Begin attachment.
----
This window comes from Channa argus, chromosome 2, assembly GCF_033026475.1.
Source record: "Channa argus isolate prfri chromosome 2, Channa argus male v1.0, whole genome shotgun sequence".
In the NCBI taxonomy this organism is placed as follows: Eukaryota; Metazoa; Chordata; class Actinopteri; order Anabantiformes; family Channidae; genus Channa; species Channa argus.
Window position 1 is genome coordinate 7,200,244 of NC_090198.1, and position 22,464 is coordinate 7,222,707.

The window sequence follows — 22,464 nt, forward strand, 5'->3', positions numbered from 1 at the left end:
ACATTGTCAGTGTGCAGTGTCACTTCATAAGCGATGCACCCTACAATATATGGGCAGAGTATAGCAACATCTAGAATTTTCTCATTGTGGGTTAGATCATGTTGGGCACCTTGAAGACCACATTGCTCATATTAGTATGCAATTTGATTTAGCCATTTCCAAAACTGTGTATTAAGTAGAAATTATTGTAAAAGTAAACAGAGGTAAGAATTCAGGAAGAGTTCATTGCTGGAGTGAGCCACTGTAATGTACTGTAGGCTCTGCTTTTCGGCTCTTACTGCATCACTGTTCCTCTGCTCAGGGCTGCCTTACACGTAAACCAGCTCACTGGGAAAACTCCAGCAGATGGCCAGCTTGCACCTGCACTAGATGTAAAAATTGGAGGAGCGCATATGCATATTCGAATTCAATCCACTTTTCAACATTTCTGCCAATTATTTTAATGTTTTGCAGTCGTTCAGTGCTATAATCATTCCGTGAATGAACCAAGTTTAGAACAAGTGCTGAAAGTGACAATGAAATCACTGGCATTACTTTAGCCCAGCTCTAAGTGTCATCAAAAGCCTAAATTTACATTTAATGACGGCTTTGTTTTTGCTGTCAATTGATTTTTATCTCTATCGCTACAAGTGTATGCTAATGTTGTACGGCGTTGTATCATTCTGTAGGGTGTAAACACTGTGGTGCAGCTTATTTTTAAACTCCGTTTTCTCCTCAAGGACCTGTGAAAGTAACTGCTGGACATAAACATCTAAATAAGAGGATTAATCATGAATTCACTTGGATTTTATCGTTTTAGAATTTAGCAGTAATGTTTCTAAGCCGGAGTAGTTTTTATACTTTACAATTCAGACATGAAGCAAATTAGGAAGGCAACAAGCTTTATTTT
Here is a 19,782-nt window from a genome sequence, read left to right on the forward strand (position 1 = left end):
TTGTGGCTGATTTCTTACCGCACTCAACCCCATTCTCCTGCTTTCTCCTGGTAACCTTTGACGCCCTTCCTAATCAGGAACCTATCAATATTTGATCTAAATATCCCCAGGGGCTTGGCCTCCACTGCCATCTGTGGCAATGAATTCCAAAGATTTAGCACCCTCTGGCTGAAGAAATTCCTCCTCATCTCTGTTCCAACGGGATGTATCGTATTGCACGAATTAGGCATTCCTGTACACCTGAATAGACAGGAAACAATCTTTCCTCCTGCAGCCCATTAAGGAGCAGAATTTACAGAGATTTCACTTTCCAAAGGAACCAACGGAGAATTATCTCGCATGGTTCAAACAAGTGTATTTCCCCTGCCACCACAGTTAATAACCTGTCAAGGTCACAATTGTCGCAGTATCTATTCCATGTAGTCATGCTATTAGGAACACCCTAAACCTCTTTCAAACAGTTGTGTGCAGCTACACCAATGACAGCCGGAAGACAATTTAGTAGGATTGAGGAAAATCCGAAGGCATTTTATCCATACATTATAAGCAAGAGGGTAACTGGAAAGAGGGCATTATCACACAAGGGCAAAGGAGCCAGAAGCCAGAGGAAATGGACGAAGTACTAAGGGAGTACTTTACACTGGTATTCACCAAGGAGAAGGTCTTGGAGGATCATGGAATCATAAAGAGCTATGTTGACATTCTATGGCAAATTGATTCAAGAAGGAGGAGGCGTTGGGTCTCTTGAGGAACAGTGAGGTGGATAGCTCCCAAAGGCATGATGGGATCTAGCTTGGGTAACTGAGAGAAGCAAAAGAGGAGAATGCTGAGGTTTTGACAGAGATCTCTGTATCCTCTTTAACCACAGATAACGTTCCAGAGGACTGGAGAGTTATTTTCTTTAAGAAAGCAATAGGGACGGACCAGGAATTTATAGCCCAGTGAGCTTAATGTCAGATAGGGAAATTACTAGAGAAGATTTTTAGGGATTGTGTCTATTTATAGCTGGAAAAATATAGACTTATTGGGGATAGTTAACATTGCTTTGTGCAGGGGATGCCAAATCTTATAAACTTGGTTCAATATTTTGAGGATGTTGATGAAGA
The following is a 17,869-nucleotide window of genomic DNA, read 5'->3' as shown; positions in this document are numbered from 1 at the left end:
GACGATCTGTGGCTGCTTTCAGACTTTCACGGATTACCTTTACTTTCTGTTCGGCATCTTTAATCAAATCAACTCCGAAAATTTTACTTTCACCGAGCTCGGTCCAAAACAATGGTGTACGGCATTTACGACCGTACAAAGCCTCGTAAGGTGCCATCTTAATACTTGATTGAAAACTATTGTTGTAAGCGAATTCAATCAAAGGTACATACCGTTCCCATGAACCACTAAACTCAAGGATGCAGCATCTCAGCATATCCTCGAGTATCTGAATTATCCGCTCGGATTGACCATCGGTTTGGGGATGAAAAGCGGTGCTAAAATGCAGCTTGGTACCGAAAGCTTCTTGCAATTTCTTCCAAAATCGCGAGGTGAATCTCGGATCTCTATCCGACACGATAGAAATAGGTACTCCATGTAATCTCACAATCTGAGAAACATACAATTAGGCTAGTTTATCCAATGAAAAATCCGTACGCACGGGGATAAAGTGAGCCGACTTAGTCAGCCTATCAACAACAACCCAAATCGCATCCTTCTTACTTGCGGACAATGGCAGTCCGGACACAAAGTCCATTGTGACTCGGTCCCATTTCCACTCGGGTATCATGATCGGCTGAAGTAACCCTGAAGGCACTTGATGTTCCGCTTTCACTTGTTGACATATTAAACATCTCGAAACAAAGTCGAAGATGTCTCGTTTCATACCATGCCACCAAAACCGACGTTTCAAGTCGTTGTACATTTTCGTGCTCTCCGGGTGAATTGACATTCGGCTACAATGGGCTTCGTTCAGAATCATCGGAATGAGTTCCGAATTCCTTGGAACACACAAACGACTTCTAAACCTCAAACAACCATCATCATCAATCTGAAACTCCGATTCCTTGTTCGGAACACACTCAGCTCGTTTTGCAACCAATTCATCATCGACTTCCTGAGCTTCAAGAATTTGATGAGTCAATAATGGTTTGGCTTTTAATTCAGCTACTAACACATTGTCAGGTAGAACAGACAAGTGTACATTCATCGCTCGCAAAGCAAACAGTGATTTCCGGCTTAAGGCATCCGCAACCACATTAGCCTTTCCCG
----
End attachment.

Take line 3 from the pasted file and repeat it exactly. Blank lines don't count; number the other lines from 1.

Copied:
In the NCBI taxonomy this organism is placed as follows: Eukaryota; Metazoa; Chordata; class Actinopteri; order Anabantiformes; family Channidae; genus Channa; species Channa argus.